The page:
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 You are in: Under Secretary for Public Diplomacy and Public Affairs > Bureau of Public Affairs > Bureau of Public Affairs: Press Relations Office > Press Releases (Other) > 2004 > April
Press Statement
Richard Boucher
Washington, DC
April 26, 2004


Joint Statement of the United States and Australia

Fact sheet:  U.S.-Australia Climate Action Partnership

Following is the text of a joint statement released by the U.S. and Australia following the fourth meeting of the U.S. -Australia Climate Action Partnership in Washington, D.C. on April 26, 2004. Under Secretary of State for Global Affairs Paula Dobriansky and senior State Department officials met with Australian Minister for Environment and Heritage David Kemp and senior Australian officials to discuss progress under the Partnership.

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Australian Minister for the Environment and Heritage David Kemp and United States Under Secretary of State for Global Affairs, Paula Dobriansky, met today in Washington to review developments under the United States-Australia Climate Action Partnership (CAP). Minister Kemp and Under Secretary Dobriansky said they were pleased with the progress being made under the Partnership. The Partnership demonstrates the benefits of bilateral cooperation in achieving practical outcomes to address climate change. The Climate Action Partnership has nineteen projects underway covering technology development (including renewable energy, carbon sequestration, hydrogen and fuel cell technology, and clean coal technologies); energy efficiency; and climate change science. The parties announced that they will enhance their cooperation on renewable energy under the Partnership, noting the important role renewable energy could play in meeting future energy needs while reducing greenhouse gas emissions. Australian renewable energy industry representatives are planning missions to the United States in May and August this year, which are expected to lead to the development of additional joint projects. At the meeting, the parties noted the importance of involving business in both project development and implementation. For example, Australia and the United States are collaborating on the three synthetic greenhouse gas projects being undertaken by the Australian private sector. One of these involves an Australian company that is developing a technology to convert surplus ozone depleting substances and synthetic greenhouse gases into commercially useful plastics, such as high temperature and pressure gaskets used in engines. They noted that giving waste products a commercial value provides industry with a further incentive to collect and return these substances rather than emitting them into the atmosphere. Other projects involve testing new air conditioning technology in trucks and developing and testing the environmental and energy performance of innovative new commercial refrigeration technologies being developed in Australia. Minister Kemp and Under Secretary Dobriansky agreed that the Partnership is an effective catalyst for practical joint action to address climate change. They noted that the partnership had also contributed to broader international efforts to address climate change, such as the Carbon Sequestration Leadership Forum and the International Partnership on the Hydrogen Economy and that they look forward to continued progress in this important bilateral partnership between the United States and Australia.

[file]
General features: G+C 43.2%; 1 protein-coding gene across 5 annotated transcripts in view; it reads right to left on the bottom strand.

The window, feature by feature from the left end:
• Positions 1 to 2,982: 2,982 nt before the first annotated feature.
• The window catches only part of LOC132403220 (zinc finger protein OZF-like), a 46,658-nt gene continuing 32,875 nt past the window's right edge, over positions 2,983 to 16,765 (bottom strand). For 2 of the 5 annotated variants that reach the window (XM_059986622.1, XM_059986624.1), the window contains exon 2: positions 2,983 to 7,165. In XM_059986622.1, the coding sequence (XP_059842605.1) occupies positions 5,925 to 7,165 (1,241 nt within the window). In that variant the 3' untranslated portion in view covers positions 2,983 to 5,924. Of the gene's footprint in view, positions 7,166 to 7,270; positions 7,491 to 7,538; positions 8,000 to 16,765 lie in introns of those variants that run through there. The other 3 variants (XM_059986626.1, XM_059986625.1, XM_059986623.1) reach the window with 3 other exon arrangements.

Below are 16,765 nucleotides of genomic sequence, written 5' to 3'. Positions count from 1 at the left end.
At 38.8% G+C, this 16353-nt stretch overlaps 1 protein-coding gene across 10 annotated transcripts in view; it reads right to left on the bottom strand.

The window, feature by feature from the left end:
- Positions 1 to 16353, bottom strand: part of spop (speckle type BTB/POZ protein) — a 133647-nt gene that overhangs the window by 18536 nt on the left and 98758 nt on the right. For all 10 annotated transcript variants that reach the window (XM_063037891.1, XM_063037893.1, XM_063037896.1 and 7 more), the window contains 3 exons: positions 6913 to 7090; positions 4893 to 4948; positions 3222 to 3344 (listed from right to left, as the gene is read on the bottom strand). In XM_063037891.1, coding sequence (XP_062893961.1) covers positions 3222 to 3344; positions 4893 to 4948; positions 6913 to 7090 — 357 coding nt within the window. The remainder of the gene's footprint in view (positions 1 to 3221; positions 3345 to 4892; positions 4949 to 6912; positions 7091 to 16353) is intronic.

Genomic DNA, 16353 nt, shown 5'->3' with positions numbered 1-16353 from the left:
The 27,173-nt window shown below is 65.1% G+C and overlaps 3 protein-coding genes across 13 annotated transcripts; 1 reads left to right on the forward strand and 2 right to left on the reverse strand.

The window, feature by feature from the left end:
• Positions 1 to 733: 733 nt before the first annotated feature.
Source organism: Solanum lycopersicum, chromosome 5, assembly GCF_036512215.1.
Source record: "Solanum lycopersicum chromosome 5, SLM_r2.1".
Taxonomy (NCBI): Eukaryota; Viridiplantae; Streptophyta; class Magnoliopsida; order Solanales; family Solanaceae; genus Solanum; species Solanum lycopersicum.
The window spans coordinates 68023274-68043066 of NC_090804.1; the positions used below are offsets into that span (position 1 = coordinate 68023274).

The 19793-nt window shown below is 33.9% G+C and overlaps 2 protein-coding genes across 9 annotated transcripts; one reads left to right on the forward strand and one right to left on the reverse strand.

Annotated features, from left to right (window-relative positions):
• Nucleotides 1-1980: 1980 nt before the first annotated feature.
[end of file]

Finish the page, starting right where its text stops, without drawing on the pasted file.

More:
2004/449

Released on April 26, 2004

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